Where Is the Meaning We Have Lost in Hospitality? Turning the Light on the Values We Live and Work By
Goodsir, WE; Rasmussen, E; Ingley, C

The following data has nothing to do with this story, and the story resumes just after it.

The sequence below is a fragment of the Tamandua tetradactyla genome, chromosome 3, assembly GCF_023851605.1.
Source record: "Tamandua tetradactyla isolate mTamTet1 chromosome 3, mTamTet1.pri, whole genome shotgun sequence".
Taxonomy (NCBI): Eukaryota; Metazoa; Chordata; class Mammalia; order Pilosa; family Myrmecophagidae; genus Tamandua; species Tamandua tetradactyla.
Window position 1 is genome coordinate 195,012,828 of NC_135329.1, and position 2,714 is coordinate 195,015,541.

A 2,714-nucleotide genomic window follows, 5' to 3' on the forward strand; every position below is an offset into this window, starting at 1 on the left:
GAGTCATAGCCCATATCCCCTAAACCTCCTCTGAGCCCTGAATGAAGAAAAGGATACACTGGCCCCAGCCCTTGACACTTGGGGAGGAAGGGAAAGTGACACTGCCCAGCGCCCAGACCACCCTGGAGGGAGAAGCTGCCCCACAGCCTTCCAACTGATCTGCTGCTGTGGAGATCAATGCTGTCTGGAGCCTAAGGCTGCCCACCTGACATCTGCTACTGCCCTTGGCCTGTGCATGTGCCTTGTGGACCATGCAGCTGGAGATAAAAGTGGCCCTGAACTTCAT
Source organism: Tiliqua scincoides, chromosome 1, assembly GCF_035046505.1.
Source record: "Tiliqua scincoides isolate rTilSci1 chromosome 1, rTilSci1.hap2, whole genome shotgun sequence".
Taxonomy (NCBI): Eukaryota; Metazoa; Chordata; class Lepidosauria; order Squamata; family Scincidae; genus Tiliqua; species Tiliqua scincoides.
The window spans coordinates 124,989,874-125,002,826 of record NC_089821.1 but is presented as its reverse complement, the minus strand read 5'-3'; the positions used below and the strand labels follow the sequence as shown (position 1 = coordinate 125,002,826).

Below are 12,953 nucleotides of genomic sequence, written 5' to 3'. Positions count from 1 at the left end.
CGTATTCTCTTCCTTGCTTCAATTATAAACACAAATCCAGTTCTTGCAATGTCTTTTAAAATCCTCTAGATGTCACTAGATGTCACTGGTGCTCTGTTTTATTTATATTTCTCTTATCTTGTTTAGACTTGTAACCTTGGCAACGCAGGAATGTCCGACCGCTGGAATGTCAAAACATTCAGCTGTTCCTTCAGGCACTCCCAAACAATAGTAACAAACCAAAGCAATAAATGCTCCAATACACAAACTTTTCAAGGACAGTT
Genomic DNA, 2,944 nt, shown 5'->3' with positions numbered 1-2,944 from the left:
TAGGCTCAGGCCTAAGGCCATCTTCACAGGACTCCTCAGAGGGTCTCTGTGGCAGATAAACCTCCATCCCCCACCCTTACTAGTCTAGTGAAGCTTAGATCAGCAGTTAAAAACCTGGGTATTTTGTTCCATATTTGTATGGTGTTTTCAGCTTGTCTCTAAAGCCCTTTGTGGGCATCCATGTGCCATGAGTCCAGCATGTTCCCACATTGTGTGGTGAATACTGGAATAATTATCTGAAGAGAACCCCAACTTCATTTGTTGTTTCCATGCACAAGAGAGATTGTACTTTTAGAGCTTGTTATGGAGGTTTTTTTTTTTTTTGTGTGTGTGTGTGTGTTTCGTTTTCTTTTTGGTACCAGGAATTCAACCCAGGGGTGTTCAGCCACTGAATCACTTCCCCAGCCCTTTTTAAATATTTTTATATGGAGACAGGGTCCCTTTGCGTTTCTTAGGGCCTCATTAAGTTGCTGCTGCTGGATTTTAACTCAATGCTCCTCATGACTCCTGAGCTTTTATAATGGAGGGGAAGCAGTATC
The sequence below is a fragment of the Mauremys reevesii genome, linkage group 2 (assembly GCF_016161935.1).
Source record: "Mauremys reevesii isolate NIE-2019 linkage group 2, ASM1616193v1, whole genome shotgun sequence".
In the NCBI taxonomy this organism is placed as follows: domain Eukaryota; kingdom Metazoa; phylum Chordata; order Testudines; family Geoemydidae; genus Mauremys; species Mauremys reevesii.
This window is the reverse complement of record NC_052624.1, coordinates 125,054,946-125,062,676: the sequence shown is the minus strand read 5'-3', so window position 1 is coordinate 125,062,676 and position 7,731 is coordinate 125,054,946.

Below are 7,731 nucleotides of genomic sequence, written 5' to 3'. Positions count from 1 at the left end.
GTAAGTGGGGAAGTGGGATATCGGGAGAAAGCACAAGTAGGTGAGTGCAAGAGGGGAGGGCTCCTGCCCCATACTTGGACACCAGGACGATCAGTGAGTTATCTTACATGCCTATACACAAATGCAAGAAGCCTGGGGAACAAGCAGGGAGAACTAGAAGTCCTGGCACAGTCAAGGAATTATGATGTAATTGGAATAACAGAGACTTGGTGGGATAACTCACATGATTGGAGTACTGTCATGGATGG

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Tourism and hospitality have a rich tradition of values that emphasise care for individuals, a concern for community, and responsibility for society. However, these complex social interactions and traditional values are often in conflict with contemporary economic goals that emphasise profit maximisation. This paper discusses the tensions between the demands of the commercial, economic environment and the relationship-centred origins of hospitality. Aristotle’s notion of practical wisdom and its relevance to hospitality is explored within this context. The overall purpose of this paper is to explore the values that influence hotel management decision making. A qualitative case study was undertaken within nine hotels belonging to two international hotel groups in New Zealand. Data was gathered from 24 interviews with hotel and area managers and a document analysis of key company documents was also undertaken. The findings reveal that hotel managers must balance the tensions between people and profit, transactions and interactions, and the standardisation required to operate a global brand along with the flexibility need for accommodating personal uniqueness. Moreover, while the participants and hotel documents express the importance of hospitality values, it is evident that economic rationality and resulting instrumental action threaten to dominate management decision making.